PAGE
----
Bringing big data into your life as a marketer in small doses.
“Big data” analysis and the insights that come from it can seem untouchable to all but the largest organizations with extensive teams of analysts and data scientists. But there are many ways marketers with some basic understanding of SQL and smaller teams can take advantage of larger data sets without a lot of resources. One of those ways is BigQuery. Let’s dive into a few of the ways anybody can access this technology and build on it.
Note: with the rollout out of GA4, BigQuery integration is now accessible to all GA users, not just those with a GA360 account. For more info on that, check out our blog: Four Ways Google Analytics 4 Will Improve Your Data.
GA 360 Integration
One of the biggest benefits for shelling out the $150K/year it takes to get a Google Analytics 360 license is being able to liberate your web analytics data from the Analytics UI and perform SQL-style queries on it in BigQuery. There’s also plenty of acceleration to be found in connecting BigQuery tables to Google Data Studio. Visualizing millions of rows becomes lightning fast.
Go to Admin > Property > Product Linking > All Products and choose BigQuery.
Then it allows you to choose which BigQuery project and which GA views to link along with the streaming frequency (i.e., how often you want data sent from GA to BigQuery).
Once the integration is enabled, it can take up to 24 hours to populate the BigQuery tables with all the historical data in your Google Analytics account.
If your company has an app or several apps, Firebase has plenty of data you can also ship out to BigQuery for more comprehensive analysis. Firebase’s built-in retention reporting can be limiting, and having that raw data in BigQuery gives app marketers a lot more flexibility.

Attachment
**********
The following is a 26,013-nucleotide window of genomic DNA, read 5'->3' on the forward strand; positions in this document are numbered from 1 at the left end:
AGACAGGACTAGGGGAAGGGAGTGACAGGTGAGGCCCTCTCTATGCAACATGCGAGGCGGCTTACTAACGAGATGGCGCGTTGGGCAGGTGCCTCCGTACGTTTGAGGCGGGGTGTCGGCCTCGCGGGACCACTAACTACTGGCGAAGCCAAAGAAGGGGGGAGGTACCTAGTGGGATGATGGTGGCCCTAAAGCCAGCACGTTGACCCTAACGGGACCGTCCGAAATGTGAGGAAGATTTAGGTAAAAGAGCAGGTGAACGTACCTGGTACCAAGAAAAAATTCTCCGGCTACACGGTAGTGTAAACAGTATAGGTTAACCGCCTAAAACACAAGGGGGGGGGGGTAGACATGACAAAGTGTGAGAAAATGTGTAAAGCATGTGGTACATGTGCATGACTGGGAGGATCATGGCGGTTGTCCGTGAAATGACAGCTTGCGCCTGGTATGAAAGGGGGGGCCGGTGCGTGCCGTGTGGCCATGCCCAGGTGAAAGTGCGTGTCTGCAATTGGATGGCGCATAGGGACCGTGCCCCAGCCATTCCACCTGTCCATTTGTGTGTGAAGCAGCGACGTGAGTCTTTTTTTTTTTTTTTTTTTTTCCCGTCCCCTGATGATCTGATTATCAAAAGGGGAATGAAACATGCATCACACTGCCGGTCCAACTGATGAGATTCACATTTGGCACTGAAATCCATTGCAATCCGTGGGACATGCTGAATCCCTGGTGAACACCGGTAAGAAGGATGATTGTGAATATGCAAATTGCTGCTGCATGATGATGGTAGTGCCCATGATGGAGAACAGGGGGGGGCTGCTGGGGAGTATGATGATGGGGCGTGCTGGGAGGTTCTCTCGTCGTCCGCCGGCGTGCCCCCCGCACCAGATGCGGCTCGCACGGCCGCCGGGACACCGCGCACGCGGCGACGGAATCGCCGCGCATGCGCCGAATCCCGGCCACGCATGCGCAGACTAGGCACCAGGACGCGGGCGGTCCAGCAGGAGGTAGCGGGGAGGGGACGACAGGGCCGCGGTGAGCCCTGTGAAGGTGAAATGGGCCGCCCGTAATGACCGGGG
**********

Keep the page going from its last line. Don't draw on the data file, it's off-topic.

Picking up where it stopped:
Go to Admin > Integrations and choose BigQuery to start the connection.
The ensuing settings menu allows you to choose which apps represented in Firebase you want to include in the export. It also lets you decide whether you want to include advertising IDs in your export, which can be really handy for matching up app download ad campaigns with usage.
Once the connection is created, you can find not just the analytics tables in BigQuery, but also a few separate Firebase-specific data sets around crashes and predictive models.
Flat File Integration
Lastly, Google Cloud Storage allows you to upload large .csv files and port them to BigQuery as tables. As marketers, we are often sent large, unwieldy files from vendors or other internal stakeholders that would absolutely melt our laptops if we tried to just open them in Excel, let alone do any meaningful analysis. BigQuery gives us a great way around that by essentially turning these files into a database we can parse through quickly.
Once you upload your flat files to a cloud storage bucket, you can add them to a BigQuery table. Under the advanced options, there’s also a way to tell the uploader if your column headings start several rows down in the file so it can build the schema correctly.
As an example, I’ve uploaded a customer file and want to do some analysis on who checked out as a guest and who created an account.
With the data in BigQuery, I can write a simple SQL query to isolate customers with an account and a domestic address.
After the query runs, I can one-click export that subset of my customer data to Google Data Studio to work on some dashboards or visualizations on that specific, more manageable slice of the data.
You might be reading through this post and are enticed by the prospect of using BigQuery to solve similar problems in your business, but don’t know where to start, or need more learning resources to feel comfortable enabling and working with these integrations. Don’t worry! We’ve got you covered.
GA 360 BigQuery Cookbook
Johan van de Werken from Towards Data Science has a bunch of SQL recipes you can take and repurpose once you get your GA data into BigQuery. This resource was instrumental for me as I was first working with GA 360 data in a database context, and it recreated a lot of the most common reports you would find in the GA UI with some helpful added customizations.
Firebase BigQuery Unnest Function
Todd Kerpelman from the Firebase Developers blog has a great write-up on unpacking Firebase’s nested table structure which will make writing queries into your data a heck of a lot easier once you understand it!
Visualizing BigQuery Tables in Google Data Studio
Shameless plug: I’ve also written a step-by-step walkthrough using flat files with weather data on how to visualize your BigQuery tables. You can find that over on Big Data Made Simple.
Getting into databases and SQL querying can be really intimidating for marketers, but it’s incredibly empowering not to have to rely on data science and IT teams to get at data sets and start deriving actionable insights out of them. Carve a half-hour of time out of your schedule each week to learn about this technology and find out how you can practically apply it to your business.